The first song session will be on Monday 27 March. The Tap & Bottles is at 19 Cambridge Walks, Southport, PR8 1EN. All welcome either to perform or just listen.

Monday, 13 March 2017

A birthday party and a festival

A couple of items of local news:

Andrew at the Grasshopper micropub at 70 Sandon Road, Hillside, Southport, tells me that they will be celebrating their first birthday this weekend from Friday 17 March. They will be getting some special beers and entertainment for the occasion. The 47 bus passes just yards away, and it's a five minute walk to Hillside Station.

Formby's Red Star Brewery, which was opened in 2015, and Formby Cricket Club (established 1865) are working together to present the 1st Formby Beer Festival from 31 March to 2 April, with more than 20 cask ales and a selection of ciders. It's at Formby Cricket & Hockey Club, Cricket Path, Formby, L37 7DP, a short walk from the main bus routes. More details and tickets here.

Tuesday, 7 March 2017

Support music venues against NIMBYs

Every so often, you hear about people moving into a neighbourhood, only to begin complaining about something already well established in the area, whether it be church bells, a factory, a music venue or, in the case of Southport, the planes from RAF Woodvale which has been there since the Second World War. I  wrote about this in July last year.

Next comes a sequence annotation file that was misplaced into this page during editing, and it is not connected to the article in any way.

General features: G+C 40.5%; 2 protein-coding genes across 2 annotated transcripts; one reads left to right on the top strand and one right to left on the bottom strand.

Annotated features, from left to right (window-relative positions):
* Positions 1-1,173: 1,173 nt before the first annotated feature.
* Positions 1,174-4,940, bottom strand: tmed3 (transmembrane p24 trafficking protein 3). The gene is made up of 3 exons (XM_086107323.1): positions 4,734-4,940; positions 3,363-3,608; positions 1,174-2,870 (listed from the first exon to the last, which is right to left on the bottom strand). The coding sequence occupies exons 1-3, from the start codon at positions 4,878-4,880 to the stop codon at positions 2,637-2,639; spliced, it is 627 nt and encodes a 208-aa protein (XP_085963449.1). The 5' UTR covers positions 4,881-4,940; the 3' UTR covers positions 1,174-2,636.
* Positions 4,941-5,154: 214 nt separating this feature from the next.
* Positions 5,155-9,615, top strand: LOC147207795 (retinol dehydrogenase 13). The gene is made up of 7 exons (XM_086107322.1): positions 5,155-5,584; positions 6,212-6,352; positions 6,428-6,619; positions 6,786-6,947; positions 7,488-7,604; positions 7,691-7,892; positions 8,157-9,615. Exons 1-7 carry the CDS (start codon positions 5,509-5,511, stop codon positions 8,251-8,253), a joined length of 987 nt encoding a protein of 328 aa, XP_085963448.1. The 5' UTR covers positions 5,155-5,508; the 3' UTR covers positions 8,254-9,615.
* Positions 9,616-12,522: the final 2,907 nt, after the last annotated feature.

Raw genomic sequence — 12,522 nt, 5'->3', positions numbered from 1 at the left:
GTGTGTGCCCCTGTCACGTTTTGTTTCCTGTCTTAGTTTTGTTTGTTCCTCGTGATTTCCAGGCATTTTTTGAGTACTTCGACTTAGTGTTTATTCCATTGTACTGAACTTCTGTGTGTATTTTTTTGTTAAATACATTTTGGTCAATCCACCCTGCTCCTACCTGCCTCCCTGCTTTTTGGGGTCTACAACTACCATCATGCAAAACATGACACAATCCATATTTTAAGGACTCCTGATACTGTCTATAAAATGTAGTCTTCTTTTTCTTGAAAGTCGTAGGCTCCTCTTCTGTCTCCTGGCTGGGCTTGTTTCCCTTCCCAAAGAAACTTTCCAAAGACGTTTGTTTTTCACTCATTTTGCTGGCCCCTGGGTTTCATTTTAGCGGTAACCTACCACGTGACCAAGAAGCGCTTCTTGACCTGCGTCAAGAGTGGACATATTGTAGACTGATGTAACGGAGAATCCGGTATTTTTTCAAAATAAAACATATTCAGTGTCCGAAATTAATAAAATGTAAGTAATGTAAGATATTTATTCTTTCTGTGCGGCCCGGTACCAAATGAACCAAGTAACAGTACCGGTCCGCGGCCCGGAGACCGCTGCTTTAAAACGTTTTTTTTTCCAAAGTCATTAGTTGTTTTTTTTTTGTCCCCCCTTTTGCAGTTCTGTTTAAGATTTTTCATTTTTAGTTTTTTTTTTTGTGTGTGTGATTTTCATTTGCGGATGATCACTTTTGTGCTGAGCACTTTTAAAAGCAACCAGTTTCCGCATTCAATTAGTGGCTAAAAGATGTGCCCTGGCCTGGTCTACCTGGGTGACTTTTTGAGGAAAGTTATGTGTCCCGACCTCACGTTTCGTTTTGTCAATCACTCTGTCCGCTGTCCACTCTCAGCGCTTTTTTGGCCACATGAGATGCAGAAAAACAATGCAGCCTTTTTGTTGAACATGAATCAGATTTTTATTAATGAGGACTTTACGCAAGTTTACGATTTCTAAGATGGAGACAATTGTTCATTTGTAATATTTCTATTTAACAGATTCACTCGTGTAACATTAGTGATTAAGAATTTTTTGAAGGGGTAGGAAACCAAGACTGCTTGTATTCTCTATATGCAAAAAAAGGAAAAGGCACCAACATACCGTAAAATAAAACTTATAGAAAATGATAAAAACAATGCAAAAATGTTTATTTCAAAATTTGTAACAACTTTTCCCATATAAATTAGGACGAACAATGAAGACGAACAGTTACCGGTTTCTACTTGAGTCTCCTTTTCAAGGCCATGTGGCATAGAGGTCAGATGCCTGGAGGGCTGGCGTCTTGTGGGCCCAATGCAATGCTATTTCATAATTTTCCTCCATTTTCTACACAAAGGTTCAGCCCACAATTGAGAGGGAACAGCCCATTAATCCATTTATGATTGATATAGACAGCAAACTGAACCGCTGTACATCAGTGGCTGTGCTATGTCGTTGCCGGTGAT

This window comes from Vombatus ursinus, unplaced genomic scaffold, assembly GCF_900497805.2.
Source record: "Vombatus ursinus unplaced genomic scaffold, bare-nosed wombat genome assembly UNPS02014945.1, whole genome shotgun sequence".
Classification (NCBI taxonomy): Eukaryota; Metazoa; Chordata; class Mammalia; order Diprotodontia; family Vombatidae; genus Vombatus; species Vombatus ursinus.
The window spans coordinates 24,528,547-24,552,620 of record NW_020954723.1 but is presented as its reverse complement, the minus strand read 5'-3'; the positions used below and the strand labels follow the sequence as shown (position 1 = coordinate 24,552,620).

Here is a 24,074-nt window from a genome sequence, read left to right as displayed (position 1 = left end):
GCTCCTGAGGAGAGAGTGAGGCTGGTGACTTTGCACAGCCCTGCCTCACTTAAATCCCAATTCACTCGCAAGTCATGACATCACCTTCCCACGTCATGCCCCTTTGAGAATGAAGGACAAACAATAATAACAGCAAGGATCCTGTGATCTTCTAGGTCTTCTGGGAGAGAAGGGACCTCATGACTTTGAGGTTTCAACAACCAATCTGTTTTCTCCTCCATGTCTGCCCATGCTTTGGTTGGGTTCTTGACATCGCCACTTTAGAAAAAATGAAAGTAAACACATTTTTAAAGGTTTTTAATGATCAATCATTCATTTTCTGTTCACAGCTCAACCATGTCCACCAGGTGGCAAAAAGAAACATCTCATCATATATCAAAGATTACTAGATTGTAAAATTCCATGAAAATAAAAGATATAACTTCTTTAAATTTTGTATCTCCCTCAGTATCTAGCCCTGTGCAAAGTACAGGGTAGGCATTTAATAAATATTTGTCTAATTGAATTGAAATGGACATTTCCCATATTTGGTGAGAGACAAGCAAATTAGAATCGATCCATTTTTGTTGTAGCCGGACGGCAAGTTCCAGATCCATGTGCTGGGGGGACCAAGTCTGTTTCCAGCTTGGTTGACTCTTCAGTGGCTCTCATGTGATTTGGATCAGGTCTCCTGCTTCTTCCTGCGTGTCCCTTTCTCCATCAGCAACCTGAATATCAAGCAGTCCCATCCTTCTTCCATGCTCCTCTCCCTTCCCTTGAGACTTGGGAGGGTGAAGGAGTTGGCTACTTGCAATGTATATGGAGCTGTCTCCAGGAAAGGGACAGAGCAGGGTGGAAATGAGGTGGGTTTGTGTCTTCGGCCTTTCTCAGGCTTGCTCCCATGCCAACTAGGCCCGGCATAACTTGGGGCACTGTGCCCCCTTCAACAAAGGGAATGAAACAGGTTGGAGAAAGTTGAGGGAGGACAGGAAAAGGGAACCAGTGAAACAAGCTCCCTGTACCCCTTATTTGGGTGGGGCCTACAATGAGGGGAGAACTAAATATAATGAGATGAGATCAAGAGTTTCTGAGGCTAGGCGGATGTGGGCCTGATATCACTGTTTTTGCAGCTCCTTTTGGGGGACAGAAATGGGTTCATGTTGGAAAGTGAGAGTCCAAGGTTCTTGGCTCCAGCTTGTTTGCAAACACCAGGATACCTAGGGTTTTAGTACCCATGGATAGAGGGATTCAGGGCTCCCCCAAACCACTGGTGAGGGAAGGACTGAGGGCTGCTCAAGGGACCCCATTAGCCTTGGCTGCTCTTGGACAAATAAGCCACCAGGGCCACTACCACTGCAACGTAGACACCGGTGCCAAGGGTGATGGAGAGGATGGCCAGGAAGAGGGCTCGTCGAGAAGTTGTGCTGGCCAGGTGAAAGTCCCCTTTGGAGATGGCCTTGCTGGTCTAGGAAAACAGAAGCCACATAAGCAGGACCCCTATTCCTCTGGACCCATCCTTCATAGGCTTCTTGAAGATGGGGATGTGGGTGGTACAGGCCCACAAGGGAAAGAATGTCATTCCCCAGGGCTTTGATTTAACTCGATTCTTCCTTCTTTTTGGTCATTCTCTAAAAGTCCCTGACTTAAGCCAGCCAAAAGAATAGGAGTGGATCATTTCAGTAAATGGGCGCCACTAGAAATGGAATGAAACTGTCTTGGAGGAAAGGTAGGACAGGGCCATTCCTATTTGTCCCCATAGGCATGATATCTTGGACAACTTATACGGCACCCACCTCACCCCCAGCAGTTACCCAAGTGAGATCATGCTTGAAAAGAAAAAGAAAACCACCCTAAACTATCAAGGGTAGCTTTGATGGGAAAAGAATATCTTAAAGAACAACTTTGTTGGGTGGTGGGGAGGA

Music venues are particularly at risk from complaints by new neighbours. While I appreciate that music in pubs might not be everyone's cup of tea, to complain about something that has existed before you moved into an area is quite selfish, and has sometimes caused long-standing music venues to stop presenting music or to close down altogether. Surely it makes more sense to check out an area before committing yourself to moving there?

Here is a petition to Parliament on the subject.

Sunday, 5 March 2017

30th Wigan Beer Festival

The Wigan pieman celebrates his 30th
I returned to Southport yesterday after working for two days at the 30th Wigan Beer Festival. My first task was on the judging panel to help choose the beers of the festival, and then I was mainly on the doors. As always, I enjoyed my time volunteering there.

The funny thing about working at a beer festival is that you seem to end up drinking rather less than you might expect, considering the amount of time you're in there, mainly because the beer is an adjunct to the task you've been assigned.

How busy you are varies, sometimes with extreme peaks and troughs. On the admissions door at Wigan, we had periods of relative quiet punctuated by frantic activity each time the bus came in from Wigan town centre. As the festival venue, a sports hall, is more than a mile from Wigan town centre, the local bus preservation trust provides a free bus service to and from the festival (voluntary donations are encouraged towards their costs).

I think I've commented before that Wigan seems to attract a more diverse range of drinkers than most festivals I've been to, with groups of young women coming in without males in tow, which I've found to be less common elsewhere. Okay, the gender balance is still skewed towards men, but it's still noticeably different. Contrary to some people's expectations, they don't all gravitate towards the cider and perry bar. The DW Stadium is just across the road, so we had a large number of rugby fans, male and female, both before and after the match to add to the mix.